There is less than a hour before the DMV closes when my number is called. It’s the same man that was my “greeter” during Round 1. He looks through every piece of paper carefully as I explain the situation. He slowly takes out the staple. He starts typing on the computer. It truly felt like that scene from Zootopia. He asks for my license and hands me a heavy envelop with a screwdriver.
I walk outside as quickly as possible to replace my license plates with the beautiful, white, California plates. I go to the back and notice that the screws securing my Utah plate are a dark brown coloring. I hope for the best and start spinning the screwdriver. Dark dust begins to fall but it turns easily.
I move to the last screw and I try to spin. Using all of my strength as I had with the last one to get it to move. Instead it felt like butter. Every attempted spin would result in the screwdriver scooping out more metal, slowly changing the shape of the screw. Yet it wouldn’t move. I call my Dad in a panic, mostly just to vent and express how ridiculous I felt. I break off the plastic frame in hopes that I can unscrew it from behind the head of the screw. There is 20 minutes before the DMV closes… I feel sweaty, panicked and I can’t help at laughing at each stare I get from cars driving by.
I run inside with the rusty screw in hand. My Round 1 DMV greeter friend is working with someone else and I stand there awkwardly. He assumes I’m done and hands me my license back. “Do you have pliers? My plate is stuck…” and I hand him the first rusty screw. The lady he is helping, her eyes get wide and she says, “Oh noooo…” He doesn’t even look at me and pulls out pliers from his desk drawer.
I run back outside. Call my Dad again. Sweat is pouring off my face. The pliers simply peel off the outer layer of the screw, sprinkling more rust dust. I banter back and forth with Dad. There is one minute until the the DMV officially closes. I see the jolly police officer (if Santa was an officer he would this guy) start to close the door and I run. He simply smiles. I appreciate happy people.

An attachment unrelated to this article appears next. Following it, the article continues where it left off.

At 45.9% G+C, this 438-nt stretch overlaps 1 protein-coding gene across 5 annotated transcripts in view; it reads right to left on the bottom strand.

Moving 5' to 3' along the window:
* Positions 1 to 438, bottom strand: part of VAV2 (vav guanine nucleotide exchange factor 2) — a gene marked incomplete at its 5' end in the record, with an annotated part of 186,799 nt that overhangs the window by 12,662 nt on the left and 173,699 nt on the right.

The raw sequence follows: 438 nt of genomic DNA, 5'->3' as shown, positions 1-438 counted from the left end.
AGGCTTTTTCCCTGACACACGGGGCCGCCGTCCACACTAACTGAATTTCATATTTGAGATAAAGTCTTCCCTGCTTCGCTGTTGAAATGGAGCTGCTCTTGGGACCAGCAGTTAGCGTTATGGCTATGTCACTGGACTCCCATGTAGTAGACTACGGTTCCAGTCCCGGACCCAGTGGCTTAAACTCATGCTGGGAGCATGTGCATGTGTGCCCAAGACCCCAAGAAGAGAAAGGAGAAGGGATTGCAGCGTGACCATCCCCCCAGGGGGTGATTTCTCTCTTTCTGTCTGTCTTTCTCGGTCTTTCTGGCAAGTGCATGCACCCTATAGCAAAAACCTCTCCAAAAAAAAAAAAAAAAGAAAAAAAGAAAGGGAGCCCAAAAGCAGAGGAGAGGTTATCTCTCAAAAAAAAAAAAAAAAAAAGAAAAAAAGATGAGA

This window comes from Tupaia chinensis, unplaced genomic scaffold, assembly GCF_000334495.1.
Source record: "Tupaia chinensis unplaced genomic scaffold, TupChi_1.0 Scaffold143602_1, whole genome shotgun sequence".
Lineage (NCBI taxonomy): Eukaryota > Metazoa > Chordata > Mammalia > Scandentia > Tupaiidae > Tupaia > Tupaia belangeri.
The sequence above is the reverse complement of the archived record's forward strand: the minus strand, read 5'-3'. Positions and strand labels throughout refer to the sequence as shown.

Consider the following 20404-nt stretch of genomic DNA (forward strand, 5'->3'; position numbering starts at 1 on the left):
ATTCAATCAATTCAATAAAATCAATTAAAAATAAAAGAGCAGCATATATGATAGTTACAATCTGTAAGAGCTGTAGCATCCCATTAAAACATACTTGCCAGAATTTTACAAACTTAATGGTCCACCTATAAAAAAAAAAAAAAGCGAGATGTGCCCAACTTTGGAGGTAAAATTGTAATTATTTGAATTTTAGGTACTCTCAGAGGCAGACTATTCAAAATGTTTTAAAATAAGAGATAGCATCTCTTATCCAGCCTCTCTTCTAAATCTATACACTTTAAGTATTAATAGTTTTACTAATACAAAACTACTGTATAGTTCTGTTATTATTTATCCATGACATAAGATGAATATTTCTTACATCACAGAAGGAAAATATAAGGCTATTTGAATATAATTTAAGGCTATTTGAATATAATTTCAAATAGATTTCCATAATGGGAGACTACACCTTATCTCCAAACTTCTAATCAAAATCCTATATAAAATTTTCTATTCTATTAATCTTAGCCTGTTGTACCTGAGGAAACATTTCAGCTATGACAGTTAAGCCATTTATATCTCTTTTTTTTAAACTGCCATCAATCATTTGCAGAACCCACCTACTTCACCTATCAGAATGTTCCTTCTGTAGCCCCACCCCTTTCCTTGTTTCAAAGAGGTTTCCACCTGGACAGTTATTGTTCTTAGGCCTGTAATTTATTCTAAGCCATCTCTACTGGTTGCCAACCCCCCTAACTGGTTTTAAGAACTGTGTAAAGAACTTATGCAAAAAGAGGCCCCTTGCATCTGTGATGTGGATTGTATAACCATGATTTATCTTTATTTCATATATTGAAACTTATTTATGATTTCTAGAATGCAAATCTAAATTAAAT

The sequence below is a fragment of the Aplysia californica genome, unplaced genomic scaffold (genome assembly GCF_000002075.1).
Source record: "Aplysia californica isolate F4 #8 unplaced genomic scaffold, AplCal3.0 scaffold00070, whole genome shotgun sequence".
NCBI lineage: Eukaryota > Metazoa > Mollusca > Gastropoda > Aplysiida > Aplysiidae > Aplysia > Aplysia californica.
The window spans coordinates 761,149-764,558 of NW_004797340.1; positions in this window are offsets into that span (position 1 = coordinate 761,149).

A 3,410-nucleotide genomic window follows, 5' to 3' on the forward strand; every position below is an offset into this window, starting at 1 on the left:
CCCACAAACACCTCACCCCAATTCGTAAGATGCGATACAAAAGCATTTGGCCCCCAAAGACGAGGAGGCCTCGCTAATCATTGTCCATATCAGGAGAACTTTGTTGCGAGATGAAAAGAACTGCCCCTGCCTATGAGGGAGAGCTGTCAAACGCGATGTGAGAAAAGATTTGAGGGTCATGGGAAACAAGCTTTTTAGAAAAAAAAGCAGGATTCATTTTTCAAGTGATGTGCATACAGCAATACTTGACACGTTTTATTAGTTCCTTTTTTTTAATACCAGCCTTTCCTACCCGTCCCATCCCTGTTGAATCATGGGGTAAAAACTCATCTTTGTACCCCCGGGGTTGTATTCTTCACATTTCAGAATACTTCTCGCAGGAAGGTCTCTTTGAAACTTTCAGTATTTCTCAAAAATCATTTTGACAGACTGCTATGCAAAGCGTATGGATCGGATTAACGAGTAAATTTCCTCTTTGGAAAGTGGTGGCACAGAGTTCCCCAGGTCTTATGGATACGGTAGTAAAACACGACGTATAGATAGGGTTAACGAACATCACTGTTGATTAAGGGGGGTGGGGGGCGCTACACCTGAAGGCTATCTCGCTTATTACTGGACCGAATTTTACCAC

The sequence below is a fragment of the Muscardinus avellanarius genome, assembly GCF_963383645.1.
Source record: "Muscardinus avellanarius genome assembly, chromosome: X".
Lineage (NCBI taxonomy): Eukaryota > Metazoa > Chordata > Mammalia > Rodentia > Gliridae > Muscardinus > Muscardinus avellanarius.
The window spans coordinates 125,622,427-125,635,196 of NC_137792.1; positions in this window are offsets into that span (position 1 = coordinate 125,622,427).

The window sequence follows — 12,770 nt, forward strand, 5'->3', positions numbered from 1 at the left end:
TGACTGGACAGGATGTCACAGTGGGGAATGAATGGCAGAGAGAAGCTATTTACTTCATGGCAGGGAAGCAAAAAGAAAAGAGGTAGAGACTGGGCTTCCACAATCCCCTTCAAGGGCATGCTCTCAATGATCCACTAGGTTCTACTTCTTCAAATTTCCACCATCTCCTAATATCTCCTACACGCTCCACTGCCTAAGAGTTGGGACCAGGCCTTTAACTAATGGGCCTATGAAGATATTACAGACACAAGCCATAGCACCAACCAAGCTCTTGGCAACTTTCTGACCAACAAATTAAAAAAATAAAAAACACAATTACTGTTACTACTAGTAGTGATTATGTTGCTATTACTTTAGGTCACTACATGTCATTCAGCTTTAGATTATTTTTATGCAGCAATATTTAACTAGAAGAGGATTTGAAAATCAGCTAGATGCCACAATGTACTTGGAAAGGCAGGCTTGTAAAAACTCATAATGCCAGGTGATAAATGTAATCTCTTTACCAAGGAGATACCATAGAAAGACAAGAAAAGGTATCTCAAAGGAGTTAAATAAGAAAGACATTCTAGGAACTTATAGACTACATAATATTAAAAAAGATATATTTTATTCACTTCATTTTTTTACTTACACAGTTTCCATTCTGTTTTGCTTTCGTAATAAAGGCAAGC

I stand again awkwardly waiting for Round 1 DMV greeter friend. He looks at me and I simply shrug holding one Utah Plate, one California plate, one envelope, two screwdrivers, one pair of pliers, one rusty screw, and a stack of papers. The “Oh no” lady from before looks at me with empathetic eyes and a bit of a grin.
Round 2 DMV greeter appears and is asked to help me. He looked at my stack and sweaty face and simply said, “Go home honey. Do what you can to get it off.” He hands me my license and I leave. Grateful for happy, jolly, DMV employees who are willing to break policies for poor people such as myself who simply can’t function normally.
It is a few days later. I have since visited Ace Hardware, spent more time in a sunny parking lot, spoke with multiple kind people who probably just felt bad, and found my new car mechanic. I have one beat up Utah plate (which I will surrender to the DMV, don’t worry law abiders), two California plates properly attached with special screws that will not rust, and a story that seemed worthy enough to put on the blog.
I will also say I have gained an appreciation (again) for kind and jolly people. As well as an observation that at government facilities we are all in the same boat. We are all just people trying to accomplish what the government requires of us, without sacrificing our whole day and sanity.
Thanks for the Adventure Rusty Screws. And Utah weather for causing said screws to rust. And California weather for simply adding to the comedy that was already happening.